I told this story to two boxers I know; one replied, “Oh, yeah, I remember when that happened to me.” This was no special message intended for me: it was just a truth that one learned on this particular path.
And somehow, the dollhouse door led to an insight about why might isn’t right: if everyone has access to all the power in the world any time they want, then power isn’t a reliable differentiator. A two-minute scene in the “Homeland” Season 2 finale provides a perfect illustration. (Spoiler alert here: if you haven’t seen Season 2 and plan to, stop here!)
Quinn, a CIA “soldier”, has found his way into the bedroom of his superior, the Director of the Counterterrorism Center at the CIA, David Estes. Estes discovers him seated in a corner in the dark and is startled; Estes has just taken off his shirt and the camera captures him from the side, a large, well-developed bicep taking up most of the center of the screen. Estes is “substantial”, with a large bicep to illustrate that; Quinn, small and seated, is “insubstantial”, actually in trouble because he has not followed orders.
The camera closes in on Quinn and we notice that there is something in his lap; the camera cuts to Estes, and when it cuts back to Quinn at closer range, we find out that that something in his lap is a gun. Quinn’s “substance” is waxing, Estes’ waning. Quinn stands and approaches Estes to confront him: not only is he not going to follow the order to kill Brody, no one else is going to do it either, or Estes will face the consequences. “Because I’m the guy who kills bad guys” is Quinn’s final line in the scene. As if to acknowledge that the power and substance have now shifted completely to Quinn, Estes looks down, the energy visibly draining from his features. (And kudos to actor David Harewood for that!) In the space of this two-minute scene, we witness the power shifting thoroughly from one man to the other.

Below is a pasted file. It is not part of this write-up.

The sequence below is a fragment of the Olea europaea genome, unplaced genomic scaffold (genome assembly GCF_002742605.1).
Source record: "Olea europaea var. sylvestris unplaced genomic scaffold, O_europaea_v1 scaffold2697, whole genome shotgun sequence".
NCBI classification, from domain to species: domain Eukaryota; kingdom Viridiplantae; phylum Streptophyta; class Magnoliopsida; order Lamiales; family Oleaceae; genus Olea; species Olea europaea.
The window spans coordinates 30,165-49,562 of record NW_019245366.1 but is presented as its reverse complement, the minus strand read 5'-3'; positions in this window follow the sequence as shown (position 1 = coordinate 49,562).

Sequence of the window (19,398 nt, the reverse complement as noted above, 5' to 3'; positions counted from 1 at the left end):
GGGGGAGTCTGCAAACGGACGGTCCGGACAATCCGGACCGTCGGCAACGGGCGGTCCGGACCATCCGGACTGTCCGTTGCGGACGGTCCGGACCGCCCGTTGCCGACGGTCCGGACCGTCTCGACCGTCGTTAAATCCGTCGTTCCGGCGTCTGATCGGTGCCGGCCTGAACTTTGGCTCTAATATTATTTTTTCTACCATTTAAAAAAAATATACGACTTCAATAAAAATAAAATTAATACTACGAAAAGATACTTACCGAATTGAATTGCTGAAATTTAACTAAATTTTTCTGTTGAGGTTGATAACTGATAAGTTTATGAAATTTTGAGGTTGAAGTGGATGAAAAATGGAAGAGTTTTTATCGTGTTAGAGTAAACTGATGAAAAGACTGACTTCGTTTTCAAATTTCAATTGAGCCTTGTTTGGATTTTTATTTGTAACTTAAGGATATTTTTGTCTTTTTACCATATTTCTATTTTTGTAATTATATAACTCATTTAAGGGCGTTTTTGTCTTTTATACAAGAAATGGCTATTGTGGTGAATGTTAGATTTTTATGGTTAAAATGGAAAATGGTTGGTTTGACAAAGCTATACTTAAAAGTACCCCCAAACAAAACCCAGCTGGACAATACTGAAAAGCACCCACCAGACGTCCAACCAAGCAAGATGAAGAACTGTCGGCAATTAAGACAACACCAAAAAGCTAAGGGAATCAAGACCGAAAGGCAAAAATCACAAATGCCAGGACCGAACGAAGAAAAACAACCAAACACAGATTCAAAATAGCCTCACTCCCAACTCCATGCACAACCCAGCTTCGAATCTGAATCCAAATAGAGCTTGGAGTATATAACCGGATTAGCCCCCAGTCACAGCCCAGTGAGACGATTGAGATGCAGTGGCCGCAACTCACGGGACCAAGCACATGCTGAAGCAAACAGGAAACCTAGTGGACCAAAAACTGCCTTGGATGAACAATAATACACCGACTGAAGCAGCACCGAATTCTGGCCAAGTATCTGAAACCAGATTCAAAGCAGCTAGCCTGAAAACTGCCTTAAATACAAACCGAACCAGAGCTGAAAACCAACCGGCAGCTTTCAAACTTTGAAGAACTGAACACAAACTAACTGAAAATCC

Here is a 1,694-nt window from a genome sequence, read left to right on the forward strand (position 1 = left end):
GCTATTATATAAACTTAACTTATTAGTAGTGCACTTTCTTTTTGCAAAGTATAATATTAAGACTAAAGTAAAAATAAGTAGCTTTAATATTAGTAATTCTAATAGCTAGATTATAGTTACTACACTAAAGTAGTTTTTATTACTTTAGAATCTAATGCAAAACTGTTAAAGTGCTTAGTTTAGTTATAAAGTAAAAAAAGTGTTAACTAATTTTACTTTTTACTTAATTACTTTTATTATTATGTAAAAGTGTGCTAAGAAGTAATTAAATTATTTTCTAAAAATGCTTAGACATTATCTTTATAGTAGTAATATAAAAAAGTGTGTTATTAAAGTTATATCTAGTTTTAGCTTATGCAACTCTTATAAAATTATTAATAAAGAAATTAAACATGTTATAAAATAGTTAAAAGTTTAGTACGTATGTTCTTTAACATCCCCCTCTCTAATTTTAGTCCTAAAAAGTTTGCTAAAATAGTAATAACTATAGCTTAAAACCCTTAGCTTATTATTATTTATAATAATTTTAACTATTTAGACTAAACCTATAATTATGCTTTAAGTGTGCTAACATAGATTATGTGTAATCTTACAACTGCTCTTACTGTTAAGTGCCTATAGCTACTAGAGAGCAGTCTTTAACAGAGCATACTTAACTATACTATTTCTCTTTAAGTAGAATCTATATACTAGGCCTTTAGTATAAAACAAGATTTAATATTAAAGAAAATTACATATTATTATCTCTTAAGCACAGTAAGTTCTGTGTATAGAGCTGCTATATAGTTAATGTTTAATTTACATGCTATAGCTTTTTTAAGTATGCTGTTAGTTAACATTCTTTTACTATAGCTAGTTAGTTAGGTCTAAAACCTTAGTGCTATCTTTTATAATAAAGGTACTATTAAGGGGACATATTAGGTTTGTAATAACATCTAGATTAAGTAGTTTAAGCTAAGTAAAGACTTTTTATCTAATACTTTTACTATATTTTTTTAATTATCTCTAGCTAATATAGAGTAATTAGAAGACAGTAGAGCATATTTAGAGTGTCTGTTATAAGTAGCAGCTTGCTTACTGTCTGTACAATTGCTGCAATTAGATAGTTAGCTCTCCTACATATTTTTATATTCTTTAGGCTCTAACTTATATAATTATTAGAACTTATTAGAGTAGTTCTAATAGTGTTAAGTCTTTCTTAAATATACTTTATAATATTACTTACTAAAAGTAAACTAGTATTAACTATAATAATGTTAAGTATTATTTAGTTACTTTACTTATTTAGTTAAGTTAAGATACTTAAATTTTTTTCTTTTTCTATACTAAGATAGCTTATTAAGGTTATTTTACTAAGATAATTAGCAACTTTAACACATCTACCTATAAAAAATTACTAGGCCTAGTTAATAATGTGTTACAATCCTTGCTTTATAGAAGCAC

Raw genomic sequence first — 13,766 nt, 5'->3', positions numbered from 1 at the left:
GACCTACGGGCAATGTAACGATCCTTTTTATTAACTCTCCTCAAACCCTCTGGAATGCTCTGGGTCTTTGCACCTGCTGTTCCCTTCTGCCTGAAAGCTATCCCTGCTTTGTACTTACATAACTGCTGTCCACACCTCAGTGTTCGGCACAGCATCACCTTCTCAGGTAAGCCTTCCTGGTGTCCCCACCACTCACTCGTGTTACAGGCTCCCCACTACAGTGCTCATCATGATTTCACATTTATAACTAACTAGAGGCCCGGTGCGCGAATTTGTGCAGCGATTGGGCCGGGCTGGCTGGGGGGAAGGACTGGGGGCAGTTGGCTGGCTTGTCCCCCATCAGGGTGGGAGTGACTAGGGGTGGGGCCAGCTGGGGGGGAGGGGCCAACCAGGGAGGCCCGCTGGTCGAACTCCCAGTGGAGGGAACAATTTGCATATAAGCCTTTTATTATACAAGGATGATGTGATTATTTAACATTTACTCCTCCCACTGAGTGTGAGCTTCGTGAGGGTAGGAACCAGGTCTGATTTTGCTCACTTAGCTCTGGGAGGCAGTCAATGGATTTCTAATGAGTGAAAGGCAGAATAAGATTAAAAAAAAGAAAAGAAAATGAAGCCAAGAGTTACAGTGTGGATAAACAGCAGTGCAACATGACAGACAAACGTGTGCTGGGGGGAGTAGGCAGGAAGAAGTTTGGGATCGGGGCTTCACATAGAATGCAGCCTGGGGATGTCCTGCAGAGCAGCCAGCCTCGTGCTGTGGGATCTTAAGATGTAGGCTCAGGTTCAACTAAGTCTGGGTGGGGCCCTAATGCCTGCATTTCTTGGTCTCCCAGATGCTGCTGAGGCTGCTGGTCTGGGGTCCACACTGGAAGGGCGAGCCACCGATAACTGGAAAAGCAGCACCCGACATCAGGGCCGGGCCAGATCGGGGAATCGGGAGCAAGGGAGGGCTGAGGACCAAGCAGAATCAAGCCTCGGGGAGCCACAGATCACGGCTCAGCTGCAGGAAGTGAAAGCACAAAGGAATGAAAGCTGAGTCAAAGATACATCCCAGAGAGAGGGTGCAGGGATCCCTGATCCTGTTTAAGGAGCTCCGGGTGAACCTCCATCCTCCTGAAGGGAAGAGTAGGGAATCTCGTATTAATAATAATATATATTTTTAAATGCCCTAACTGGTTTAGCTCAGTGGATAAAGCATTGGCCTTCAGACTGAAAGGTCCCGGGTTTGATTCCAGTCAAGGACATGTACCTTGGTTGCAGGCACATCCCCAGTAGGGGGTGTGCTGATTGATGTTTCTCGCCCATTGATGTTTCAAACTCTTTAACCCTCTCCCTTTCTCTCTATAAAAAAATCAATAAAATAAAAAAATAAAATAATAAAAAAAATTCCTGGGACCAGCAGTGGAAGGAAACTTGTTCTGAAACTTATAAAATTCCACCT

And we know that it can shift again: we know that Estes can pick up the phone and in a matter of minutes arrange to have Quinn assigned to a critical, dangerous mission in Darfur for which he is absolutely the only suitable guy. He doesn’t, in fact, and the story goes on but we have an acute sense of how the landscape of power can and does change in a heartbeat.
So, what’s true is unity, what shifts is power. A gospel passage warns against building a house on sand, not because God will give you demerits if you do so but because your house will fall down. Do not trust to might or power, since it can be gone in the very next move, like sand.
It is this same reality that Jesus taught, using a utopian image from the Torah of Jubilee (e.g., Luke 4), a spiritual practice by which the inequities within a community would be corrected every couple of generations. It may have been an aspirational image only, as utopian images usually are, but that does not diminish its appeal. It is only when power is shared equally, when there are no power inequities that love can exist. And the great commandment of the Judaism that Jesus was shaped by was to love: to love God and neighbor. And love can only exist, by definition, where there is freedom, where “power over” isn’t at play.
To forget this is to build a house on sand.